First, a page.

A lawsuit which was filed in the United States District Court, District of South Carolina, Charleston Division on February 18 alleges that exposure to AFFF firefighting foam caused a Florida man to develop kidney cancer.
The lawsuit names multiple defendants who manufactured, distributed and sold AFFF firefighting foam, including 3M and DuPont.
The lawsuit centers on the presence of PFAS in AFFF firefighting foam, especially PFOA and PFOS. The complaint alleges that the defendants manufactured, distributed or sold AFFF firefighting foam “with knowledge that it contained highly toxic and bio persistent PFASs, which would expose end users of the product to the risks associated with PFAS.”
The complaint states that PFAS can bind to human blood proteins when people are exposed to AFFF, and that it can persist and remain there for a long time. PFAS “accumulates in the blood and body of exposed individuals,” according to the complaint.
The complaint alleges that “PFAS are highly toxic and carcinogenic chemicals,” and that the defendants knew or should have known they can stay in the body while presenting people with health risks.
The plaintiff used the AFFF firefighting foam in its intended manner and was unaware that the foam was dangerous, according to the complaint, which claims the plaintiff relied on the AFFF’s instructions for proper handling and developed kidney cancer due to consumption, inhalation and/or dermal absorption of PFAS in the foam.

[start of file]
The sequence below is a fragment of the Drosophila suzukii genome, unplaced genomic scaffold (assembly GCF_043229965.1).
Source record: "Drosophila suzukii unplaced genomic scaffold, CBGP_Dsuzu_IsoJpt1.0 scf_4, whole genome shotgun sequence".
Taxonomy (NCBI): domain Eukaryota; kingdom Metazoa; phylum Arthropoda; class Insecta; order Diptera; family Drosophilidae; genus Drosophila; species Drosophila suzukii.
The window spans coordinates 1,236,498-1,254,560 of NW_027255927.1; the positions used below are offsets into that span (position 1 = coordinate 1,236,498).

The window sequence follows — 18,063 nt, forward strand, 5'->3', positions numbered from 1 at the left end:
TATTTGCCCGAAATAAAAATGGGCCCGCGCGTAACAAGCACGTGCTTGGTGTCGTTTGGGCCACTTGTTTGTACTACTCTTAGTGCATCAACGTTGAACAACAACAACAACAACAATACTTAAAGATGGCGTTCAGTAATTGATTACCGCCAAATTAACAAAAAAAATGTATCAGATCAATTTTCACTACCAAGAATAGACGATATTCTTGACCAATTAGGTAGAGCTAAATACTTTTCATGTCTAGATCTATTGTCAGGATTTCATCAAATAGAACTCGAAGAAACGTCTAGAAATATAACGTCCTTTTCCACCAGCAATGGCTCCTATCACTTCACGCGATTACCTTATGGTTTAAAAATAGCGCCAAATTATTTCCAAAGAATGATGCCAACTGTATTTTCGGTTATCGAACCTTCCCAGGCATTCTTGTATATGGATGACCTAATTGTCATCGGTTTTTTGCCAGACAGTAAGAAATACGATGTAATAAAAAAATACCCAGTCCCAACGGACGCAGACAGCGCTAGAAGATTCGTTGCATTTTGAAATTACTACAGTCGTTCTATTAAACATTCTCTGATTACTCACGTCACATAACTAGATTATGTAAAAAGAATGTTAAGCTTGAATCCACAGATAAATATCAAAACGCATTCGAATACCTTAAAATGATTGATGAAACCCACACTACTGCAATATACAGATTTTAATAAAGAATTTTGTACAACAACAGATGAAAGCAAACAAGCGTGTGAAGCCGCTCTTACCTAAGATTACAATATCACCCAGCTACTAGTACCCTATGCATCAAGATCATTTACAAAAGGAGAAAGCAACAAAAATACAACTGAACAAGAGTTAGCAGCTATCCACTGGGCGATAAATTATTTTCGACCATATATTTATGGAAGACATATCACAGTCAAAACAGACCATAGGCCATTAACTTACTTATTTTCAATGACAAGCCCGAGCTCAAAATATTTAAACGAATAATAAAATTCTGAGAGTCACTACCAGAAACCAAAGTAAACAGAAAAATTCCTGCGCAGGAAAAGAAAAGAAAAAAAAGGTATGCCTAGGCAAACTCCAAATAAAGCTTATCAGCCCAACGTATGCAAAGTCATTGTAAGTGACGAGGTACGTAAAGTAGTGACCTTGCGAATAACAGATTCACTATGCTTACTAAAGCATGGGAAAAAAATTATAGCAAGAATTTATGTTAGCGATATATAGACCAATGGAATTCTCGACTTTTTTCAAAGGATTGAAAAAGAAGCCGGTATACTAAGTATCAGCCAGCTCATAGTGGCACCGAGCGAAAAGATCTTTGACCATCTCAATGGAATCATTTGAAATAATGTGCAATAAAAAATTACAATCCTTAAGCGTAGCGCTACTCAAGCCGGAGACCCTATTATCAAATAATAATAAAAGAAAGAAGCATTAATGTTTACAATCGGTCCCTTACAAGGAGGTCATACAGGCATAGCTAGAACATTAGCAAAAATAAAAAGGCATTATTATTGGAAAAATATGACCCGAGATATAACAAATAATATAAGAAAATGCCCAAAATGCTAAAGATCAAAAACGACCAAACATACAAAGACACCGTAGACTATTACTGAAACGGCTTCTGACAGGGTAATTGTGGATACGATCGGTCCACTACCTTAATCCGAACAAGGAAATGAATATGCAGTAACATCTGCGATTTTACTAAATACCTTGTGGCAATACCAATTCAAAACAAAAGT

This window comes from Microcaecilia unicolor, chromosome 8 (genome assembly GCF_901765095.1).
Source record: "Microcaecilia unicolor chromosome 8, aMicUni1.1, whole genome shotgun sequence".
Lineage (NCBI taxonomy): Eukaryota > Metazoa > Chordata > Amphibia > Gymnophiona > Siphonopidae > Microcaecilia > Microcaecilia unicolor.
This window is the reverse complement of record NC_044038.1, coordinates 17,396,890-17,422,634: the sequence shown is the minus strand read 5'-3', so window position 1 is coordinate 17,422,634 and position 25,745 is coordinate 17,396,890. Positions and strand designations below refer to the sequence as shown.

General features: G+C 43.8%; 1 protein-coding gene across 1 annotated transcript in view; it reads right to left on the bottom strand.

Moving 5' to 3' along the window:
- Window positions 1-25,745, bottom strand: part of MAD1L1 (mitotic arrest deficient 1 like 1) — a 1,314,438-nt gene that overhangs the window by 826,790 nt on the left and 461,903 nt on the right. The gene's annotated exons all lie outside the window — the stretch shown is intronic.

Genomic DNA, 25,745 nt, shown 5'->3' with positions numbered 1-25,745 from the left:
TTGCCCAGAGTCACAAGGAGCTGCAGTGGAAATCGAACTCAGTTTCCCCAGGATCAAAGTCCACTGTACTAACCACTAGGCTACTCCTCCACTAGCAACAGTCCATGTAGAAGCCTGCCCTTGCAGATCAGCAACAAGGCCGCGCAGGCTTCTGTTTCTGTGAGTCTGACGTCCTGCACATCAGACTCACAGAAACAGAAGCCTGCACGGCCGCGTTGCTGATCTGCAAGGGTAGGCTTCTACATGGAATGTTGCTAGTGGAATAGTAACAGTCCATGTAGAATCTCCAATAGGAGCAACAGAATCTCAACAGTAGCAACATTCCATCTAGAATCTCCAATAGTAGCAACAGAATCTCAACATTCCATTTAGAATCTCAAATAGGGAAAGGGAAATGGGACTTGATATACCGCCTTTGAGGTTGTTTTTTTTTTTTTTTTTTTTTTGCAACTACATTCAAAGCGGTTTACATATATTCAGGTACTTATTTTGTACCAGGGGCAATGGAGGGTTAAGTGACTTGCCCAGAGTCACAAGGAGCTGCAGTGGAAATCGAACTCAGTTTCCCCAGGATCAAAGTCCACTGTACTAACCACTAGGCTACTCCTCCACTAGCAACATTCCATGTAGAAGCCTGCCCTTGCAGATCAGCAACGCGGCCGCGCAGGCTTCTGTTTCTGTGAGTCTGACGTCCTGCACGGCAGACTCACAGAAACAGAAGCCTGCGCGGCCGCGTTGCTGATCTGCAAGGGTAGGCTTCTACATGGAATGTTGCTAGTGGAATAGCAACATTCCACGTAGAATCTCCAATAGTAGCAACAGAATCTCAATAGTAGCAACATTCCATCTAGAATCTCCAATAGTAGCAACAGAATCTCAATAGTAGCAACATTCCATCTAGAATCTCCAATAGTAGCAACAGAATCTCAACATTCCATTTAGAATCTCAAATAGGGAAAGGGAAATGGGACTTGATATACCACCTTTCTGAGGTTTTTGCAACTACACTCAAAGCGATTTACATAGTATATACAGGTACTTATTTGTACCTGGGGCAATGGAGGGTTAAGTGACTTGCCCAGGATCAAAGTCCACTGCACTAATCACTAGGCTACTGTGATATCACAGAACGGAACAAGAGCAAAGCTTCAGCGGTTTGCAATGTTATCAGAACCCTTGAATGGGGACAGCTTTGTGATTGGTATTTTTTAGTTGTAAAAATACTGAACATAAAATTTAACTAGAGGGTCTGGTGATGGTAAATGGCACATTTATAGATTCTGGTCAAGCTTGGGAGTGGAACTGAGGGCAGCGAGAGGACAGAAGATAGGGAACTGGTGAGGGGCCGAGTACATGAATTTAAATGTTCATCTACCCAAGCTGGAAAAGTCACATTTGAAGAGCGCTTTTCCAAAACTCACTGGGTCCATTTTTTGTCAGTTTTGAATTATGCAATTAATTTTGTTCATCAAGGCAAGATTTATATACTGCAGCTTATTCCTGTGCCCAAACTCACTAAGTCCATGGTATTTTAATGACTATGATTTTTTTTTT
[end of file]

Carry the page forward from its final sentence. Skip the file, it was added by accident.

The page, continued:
The complaint seeks to recover punitive and compensatory damages arising out of the plaintiff’s kidney cancer.
The plaintiff, according to the complaint, regularly used AFFF in training and to extinguish fires while he worked as a firefighter.
The complaint implies that those who manufactured, distributed and sold products containing PFAS, including at least PFOA, should have known that these products could be dangerous to people by at least the end of the 1960s, since by then animal toxicity testing performed by defendants showed that PFOA was toxic to the liver, testes, adrenals, and other bodily systems and organs Foam Conversion of multiple lab animal species.
The complaint implies that firefighting foam companies should have known that PFAS, including at least PFOA, could accumulate in humans by 1990, as well as that it caused testicular tumors in mice. DuPont classified PFOA as a confirmed animal carcinogen and a possible human carcinogen due to these tumors, according to the complaint.
The complaint argues that any confirmed animal carcinogen must be presumed to be a possible human carcinogen in the absence of a known cancer mechanism in animals. There is, to date, no known mechanism behind how PFAS like PFOA cause cancer in animals.
The complaint also notes that DuPont testing by 1990 had found elevated cancer r